George Nabbs posted this the full story is on the Howl “Little things mean a lot”
February 9, 2011 at 12:55 pm (edit)
I too lived in Whitmore Reans between 1946 and 1951 at 345 New Hampton Road West, behind a Television Shop, Smiths ?? and next to Shacklocks Garage. A few doors away was a second hand furniture shop and the Co-op a few doors away from that. Just opposite was the gates to The Wolverhampton Steam Laundry.
Yes I remember the Rex, it wasn’t a Cinema it was a picture house. I think it was on Tuesday and Wednesdays they had the Superman Serial and when an A Cerficate film was showing you had to (a) talk your sister into taking you. (b) ask a stranger to take you in if you gave him your admission money. Wouldn’t happen today. Next to the Rex was Ladies Hairdressers and opposite a good Fish and Chip Shop.
I attended St. Andrews Elementary School which was opposite one of the Courtaulds entrances and on a trip back to Wolverhampton last year I visited the schools I had attended. St. Stevens, Springfields by Butlers Brewery, still standing. God didn’t it seem big when you were five year old. Then St Andrews still standing but in a sad condition and St Peters in the town centre. The big boys school. I remember there were still grave stones in the playground and it was a new boys rite of passage to be beaten over the gravestones by your elders and betters on your first day. Bullying, of course we were bullied.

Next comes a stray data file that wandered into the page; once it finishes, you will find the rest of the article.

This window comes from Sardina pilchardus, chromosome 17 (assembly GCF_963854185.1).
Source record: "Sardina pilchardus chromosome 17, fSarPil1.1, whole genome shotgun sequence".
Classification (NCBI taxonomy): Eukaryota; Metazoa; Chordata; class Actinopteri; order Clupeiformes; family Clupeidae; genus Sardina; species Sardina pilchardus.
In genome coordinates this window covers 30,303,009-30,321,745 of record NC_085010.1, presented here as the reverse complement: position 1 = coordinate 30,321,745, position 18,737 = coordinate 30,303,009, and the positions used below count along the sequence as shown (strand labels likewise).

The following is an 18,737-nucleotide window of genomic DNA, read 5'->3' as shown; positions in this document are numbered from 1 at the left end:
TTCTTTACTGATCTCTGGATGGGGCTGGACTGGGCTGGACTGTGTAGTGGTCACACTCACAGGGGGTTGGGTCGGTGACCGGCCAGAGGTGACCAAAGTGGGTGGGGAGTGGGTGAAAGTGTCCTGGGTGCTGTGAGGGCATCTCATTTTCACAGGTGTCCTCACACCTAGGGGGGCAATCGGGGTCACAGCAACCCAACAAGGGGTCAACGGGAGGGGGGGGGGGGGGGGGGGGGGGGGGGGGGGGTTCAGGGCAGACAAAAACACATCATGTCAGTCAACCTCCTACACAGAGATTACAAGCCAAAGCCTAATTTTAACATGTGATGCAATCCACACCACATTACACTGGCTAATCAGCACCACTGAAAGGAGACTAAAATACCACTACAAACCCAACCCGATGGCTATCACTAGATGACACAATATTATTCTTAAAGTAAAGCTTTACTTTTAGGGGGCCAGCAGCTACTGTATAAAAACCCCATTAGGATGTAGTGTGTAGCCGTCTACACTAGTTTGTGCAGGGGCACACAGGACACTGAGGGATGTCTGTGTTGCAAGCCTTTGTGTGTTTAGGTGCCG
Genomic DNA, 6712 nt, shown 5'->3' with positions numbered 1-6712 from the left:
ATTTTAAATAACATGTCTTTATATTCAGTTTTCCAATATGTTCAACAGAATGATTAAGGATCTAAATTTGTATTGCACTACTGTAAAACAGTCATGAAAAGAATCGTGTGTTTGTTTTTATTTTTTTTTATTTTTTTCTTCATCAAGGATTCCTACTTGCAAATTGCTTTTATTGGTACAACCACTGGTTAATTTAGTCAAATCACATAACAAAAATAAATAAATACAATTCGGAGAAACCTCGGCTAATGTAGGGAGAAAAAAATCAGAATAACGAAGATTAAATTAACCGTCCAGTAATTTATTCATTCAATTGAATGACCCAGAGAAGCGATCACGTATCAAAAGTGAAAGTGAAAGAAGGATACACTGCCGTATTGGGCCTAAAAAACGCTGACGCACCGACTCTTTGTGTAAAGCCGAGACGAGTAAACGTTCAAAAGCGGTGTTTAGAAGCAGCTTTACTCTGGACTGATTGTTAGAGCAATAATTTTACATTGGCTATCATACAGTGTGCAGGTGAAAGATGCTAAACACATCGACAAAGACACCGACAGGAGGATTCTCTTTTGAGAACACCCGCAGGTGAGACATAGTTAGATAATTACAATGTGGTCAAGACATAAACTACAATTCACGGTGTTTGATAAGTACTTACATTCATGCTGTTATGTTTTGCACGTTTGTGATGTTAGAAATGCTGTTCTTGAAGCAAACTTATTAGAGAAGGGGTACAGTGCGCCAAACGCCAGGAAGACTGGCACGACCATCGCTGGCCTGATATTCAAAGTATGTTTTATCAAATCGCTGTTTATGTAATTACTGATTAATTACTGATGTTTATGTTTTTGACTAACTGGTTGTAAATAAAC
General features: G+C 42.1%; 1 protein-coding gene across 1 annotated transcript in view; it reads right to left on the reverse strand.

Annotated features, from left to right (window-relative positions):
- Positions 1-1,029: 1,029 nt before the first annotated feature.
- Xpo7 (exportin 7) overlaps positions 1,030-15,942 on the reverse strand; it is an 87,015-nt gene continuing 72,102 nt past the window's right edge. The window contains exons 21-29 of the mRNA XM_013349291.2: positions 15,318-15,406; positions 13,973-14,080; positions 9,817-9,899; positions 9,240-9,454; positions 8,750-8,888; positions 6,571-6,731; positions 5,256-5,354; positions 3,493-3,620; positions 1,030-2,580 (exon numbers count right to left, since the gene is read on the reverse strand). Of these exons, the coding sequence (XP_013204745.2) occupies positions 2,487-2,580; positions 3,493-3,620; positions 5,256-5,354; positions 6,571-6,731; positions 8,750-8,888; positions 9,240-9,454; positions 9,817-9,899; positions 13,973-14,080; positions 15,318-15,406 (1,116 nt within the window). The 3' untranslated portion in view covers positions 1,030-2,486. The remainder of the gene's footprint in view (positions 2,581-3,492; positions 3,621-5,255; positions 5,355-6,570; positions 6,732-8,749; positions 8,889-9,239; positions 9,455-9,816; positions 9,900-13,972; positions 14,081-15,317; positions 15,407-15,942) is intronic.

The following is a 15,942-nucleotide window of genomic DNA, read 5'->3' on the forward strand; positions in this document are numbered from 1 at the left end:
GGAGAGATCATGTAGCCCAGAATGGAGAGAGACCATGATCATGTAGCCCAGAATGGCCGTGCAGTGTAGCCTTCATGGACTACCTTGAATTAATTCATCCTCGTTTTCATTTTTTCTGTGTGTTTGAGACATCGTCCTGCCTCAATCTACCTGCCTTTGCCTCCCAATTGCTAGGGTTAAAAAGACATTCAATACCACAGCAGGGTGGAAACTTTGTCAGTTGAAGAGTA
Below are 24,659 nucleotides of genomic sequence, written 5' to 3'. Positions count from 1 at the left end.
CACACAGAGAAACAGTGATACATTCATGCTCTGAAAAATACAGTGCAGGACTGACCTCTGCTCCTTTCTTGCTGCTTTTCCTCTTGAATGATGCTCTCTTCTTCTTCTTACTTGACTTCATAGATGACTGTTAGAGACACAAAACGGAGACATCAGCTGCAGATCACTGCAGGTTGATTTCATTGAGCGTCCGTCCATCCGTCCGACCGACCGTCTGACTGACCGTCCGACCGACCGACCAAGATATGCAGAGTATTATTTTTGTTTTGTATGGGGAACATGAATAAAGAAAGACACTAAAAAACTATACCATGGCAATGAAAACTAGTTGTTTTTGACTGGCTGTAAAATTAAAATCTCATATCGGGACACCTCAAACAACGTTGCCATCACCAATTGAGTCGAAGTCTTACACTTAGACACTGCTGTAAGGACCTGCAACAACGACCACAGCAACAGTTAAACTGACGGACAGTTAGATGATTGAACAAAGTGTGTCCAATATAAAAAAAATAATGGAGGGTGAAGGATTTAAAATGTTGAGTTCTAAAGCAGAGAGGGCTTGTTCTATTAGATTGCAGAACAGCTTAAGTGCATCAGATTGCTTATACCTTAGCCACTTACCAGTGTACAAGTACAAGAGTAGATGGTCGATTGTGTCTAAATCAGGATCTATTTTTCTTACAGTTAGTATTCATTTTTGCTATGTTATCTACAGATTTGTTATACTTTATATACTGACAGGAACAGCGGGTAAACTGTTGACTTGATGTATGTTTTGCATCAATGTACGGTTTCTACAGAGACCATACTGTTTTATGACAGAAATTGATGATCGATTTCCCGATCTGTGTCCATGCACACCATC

School holidays in the summer were spent, if at home roaming the West Park. Kingsland Road led to the park off Leicester
Square and was considered a bit posh. There used to be a Milk Bar on the corner. We used to go exploring which consisted of using the canal towpaths. We would walk to Compton and they had some pre-Fabs in Henwood Road. They were a dream. There used to be a Railway Bridge over the canal, still standing, and for any kid with an imagination this was heaven you didn’t need swings and chutes. We used to head the other direction to the Race Course and Aldersley getting home towards dusk with out a care in the world, unless you had ripped your trousers then God help you when you got in.
Thank you for giving me an outlet for my memories Billy, I can’t say I remember you but we must be of the same age, I was in born in 1940 and had five homes in 15 years. I worked for Francis Nicholls in the Wholesale Market for a couple of years and spent most of my teenage life in the Flesh Pots of Wolverhampton. There must be more I can write.
Below the old cellar head.